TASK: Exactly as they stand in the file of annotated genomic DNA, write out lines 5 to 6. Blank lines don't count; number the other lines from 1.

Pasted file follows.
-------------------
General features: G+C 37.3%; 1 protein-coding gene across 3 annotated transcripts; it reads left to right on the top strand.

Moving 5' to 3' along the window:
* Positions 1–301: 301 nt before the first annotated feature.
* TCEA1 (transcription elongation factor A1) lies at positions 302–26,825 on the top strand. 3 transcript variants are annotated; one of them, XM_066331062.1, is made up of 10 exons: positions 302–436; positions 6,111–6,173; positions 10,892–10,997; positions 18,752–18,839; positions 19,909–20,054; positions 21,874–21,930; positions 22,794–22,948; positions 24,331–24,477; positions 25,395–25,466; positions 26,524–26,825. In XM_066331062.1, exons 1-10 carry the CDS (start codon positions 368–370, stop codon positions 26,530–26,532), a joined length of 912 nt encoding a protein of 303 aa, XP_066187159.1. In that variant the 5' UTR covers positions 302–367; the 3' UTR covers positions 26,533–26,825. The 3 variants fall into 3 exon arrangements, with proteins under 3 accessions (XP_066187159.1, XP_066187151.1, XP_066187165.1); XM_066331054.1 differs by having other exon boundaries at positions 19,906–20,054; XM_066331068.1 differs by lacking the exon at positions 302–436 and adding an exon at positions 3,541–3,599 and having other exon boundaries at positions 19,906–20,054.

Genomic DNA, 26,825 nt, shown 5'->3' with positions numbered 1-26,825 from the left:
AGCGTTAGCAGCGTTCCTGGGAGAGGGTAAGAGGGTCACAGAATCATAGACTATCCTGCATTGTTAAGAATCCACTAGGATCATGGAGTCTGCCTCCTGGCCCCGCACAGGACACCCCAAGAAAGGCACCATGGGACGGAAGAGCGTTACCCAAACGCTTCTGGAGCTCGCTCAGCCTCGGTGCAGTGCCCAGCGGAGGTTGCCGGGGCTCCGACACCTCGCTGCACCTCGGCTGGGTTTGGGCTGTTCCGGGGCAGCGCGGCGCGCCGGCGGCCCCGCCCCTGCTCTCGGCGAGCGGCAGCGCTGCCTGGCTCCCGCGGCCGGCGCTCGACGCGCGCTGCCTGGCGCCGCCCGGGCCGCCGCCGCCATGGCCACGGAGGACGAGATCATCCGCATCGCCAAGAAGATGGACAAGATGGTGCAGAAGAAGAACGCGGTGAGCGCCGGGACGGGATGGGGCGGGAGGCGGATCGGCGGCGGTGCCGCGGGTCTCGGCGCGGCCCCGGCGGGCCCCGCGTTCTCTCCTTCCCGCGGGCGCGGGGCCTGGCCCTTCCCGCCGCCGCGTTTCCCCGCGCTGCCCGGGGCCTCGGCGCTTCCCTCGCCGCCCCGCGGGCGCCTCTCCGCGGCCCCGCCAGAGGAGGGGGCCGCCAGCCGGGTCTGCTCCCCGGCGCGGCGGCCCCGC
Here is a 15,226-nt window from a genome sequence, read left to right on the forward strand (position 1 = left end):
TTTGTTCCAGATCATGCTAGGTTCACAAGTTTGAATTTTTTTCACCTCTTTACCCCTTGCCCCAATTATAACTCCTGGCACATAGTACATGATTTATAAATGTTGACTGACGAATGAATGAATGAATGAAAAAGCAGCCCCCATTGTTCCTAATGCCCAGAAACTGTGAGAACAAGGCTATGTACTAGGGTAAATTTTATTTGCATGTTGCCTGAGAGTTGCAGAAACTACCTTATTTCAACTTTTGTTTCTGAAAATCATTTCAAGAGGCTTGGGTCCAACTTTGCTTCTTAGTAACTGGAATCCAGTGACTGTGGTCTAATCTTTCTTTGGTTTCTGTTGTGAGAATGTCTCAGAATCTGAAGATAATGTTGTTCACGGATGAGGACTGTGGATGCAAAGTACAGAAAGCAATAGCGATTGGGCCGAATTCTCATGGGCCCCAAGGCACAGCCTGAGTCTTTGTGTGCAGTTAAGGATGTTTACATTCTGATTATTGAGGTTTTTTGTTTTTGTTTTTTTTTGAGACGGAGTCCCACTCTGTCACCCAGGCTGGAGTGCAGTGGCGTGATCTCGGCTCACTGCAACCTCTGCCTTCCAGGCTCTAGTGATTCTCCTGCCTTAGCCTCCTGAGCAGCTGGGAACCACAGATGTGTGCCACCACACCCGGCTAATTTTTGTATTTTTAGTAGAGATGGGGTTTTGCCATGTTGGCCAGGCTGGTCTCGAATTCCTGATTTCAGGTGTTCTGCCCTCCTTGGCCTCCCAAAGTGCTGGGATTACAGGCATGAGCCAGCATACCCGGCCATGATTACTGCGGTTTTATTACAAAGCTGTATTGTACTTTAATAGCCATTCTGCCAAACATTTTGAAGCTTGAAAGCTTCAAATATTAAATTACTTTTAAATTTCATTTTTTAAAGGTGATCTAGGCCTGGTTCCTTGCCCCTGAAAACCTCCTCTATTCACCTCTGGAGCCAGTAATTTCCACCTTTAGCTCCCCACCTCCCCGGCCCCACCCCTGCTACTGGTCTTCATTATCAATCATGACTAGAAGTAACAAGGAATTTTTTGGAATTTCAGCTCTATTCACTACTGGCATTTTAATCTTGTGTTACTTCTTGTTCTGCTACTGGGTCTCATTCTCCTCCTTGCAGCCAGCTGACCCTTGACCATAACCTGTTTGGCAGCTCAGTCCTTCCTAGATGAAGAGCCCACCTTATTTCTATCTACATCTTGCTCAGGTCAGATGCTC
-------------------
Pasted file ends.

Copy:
Genomic DNA, 26,825 nt, shown 5'->3' with positions numbered 1-26,825 from the left:
AGCGTTAGCAGCGTTCCTGGGAGAGGGTAAGAGGGTCACAGAATCATAGACTATCCTGCATTGTTAAGAATCCACTAGGATCATGGAGTCTGCCTCCTGGCCCCGCACAGGACACCCCAAGAAAGGCACCATGGGACGGAAGAGCGTTACCCAAACGCTTCTGGAGCTCGCTCAGCCTCGGTGCAGTGCCCAGCGGAGGTTGCCGGGGCTCCGACACCTCGCTGCACCTCGGCTGGGTTTGGGCTGTTCCGGGGCAGCGCGGCGCGCCGGCGGCCCCGCCCCTGCTCTCGGCGAGCGGCAGCGCTGCCTGGCTCCCGCGGCCGGCGCTCGACGCGCGCTGCCTGGCGCCGCCCGGGCCGCCGCCGCCATGGCCACGGAGGACGAGATCATCCGCATCGCCAAGAAGATGGACAAGATGGTGCAGAAGAAGAACGCGGTGAGCGCCGGGACGGGATGGGGCGGGAGGCGGATCGGCGGCGGTGCCGCGGGTCTCGGCGCGGCCCCGGCGGGCCCCGCGTTCTCTCCTTCCCGCGGGCGCGGGGCCTGGCCCTTCCCGCCGCCGCGTTTCCCCGCGCTGCCCGGGGCCTCGGCGCTTCCCTCGCCGCCCCGCGGGCGCCTCTCCGCGGCCCCGCCAGAGGAGGGGGCCGCCAGCCGGGTCTGCTCCCCGGCGCGGCGGCCCCGC